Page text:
GA4 offers several enhancements over Universal Analytics (UA), its predecessor. From a more comprehensive view of customer interactions to improved predictive analytics, GA4 is setting the standard for data analytics in the e-commerce landscape. However, making the transition to GA4 can be a daunting prospect for many businesses. This guide provides a practical step-by-step approach to implementing GA4 in your e-commerce business.
Google Analytics 4, also known as GA4, is the latest version of Google's popular web analytics service, released in October 2020. As a significant update from the previous version, Universal Analytics, GA4 was built to provide a more comprehensive understanding of how users interact with your websites or apps.
GA4 is designed around an event-based measurement model, which marks a shift from the session page-view model of Universal Analytics. Essentially, every interaction that a user has with your site, whether it's viewing a page, clicking a button, or completing a transaction, is logged as an 'event'. This allows for more granular, detailed tracking of user behaviour.
Furthermore, GA4 provides the ability to track users across platforms, combining data from both your website and mobile app into a single, unified report. It also introduces improved predictive capabilities, machine learning-driven insights, and more flexible reporting—enabling businesses to better understand their customers' journey and optimise their marketing efforts accordingly.
Let’s get started
Step 1: create a GA4 property alongside your UA property
Before diving head-first into GA4, it's a good idea to set up your GA4 property - or check that it has already been set up by whoever manages your analytics. GA4 officially took over from Universal Analytics on July 1st, and Google has automatically transitioned most UA accounts through the GA4, but minimally.
Step 2: configure your data streams
GA4 collects data through data streams, which can be websites, apps, or connected TVs. For an e-commerce business, you'll want to set up a web data stream. You can do this by navigating to the 'Data Streams' tab in the property settings and clicking on 'Add Stream'.
Step 3: define your key events
GA4 focuses on event-based tracking, which is different from the page view-based tracking of UA. Events in GA4 can be anything from page views to button clicks to purchases. As an e-commerce business, you'll want to define events that are important to your business, like 'add_to_cart' and 'purchase'. You can do this by going to the 'Events' tab in your GA4 property.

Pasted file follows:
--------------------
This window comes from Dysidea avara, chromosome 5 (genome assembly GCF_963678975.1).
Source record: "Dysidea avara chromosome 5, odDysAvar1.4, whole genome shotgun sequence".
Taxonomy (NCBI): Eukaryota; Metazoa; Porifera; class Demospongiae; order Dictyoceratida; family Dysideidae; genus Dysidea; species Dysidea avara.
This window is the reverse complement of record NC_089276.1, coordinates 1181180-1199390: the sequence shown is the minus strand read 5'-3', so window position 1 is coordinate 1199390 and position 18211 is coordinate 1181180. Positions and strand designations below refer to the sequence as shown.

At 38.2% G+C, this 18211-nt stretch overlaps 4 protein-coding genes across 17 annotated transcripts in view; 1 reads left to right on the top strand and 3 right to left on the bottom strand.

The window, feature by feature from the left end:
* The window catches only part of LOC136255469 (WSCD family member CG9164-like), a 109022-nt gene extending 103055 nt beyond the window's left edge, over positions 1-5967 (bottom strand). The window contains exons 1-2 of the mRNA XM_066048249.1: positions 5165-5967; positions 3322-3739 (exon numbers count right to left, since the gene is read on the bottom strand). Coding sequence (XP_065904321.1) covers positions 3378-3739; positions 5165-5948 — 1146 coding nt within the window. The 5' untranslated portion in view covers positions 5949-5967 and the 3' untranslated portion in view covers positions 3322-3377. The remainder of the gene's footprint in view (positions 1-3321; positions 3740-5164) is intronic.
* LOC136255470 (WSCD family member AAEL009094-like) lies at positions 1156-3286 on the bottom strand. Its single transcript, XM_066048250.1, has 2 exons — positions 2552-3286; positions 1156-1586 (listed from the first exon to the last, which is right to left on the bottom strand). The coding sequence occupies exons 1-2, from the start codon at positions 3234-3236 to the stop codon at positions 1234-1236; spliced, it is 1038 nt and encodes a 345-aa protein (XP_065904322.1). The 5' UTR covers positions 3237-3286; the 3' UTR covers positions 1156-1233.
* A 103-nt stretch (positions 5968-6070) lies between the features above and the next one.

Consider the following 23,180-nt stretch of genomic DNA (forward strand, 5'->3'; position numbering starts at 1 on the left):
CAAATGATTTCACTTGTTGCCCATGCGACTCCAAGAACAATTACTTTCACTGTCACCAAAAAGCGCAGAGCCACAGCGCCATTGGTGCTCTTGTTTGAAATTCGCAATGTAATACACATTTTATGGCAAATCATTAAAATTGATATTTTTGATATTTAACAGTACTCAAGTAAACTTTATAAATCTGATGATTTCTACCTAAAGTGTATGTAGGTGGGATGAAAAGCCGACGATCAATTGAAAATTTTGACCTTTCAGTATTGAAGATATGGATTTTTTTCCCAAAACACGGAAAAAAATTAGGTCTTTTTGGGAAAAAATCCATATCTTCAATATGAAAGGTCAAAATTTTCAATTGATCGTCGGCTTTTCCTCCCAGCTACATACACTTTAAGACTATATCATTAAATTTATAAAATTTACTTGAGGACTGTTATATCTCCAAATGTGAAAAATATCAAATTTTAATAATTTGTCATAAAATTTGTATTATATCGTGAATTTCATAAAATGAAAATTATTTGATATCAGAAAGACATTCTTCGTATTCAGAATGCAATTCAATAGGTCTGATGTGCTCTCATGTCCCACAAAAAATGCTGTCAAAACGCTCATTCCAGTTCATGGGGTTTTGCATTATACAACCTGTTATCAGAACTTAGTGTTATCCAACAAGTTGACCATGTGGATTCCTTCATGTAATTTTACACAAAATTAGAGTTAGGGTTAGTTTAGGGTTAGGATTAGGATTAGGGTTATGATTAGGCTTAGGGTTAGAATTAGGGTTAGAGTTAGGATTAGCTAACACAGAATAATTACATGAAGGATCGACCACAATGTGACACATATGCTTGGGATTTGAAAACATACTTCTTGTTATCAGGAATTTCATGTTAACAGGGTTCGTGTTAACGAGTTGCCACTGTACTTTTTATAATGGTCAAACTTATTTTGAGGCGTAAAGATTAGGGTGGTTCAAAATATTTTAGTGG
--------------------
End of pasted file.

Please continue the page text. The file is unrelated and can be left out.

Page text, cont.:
Step 4: set up conversions
In GA4, any event can be marked as a conversion. This is a crucial step because conversions are what you'll likely be using to measure your business's success. For e-commerce businesses, typical conversions could be when a user completes a purchase, signs up for a newsletter, or submits a contact form.
Step 5: configure your e-commerce reporting
To make full use of GA4's e-commerce capabilities, you'll need to enable e-commerce reporting in your GA4 property. This involves adding a few extra pieces of code to your website to track e-commerce-specific events like 'view_item', 'add_to_cart', and 'purchase'.
Step 6: familiarise yourself with the new reports
GA4 offers a new set of reports, including the Life Cycle report, which offers insights into acquisition, engagement, monetisation, and retention. You can also use the explorations feature to create custom reports and comparisons, like a funnel analysis to look closer at your website’s user journeys. Spend some time familiarising yourself with these reports and how they can provide valuable insights into your business' performance.
Step 7: continue to review and refine
The world of analytics is constantly evolving, and GA4 is no exception. Keep exploring its features, refining your events and conversions, and adjusting your strategies based on the insights you gain.
Transitioning to GA4 is an exciting step forward for any e-commerce business. With its powerful capabilities and advanced features, GA4 provides a wealth of data that can help e-commerce businesses better understand their customers and drive business growth. By following this step-by-step guide, you can smoothly transition to GA4 and start leveraging its potential for your e-commerce business.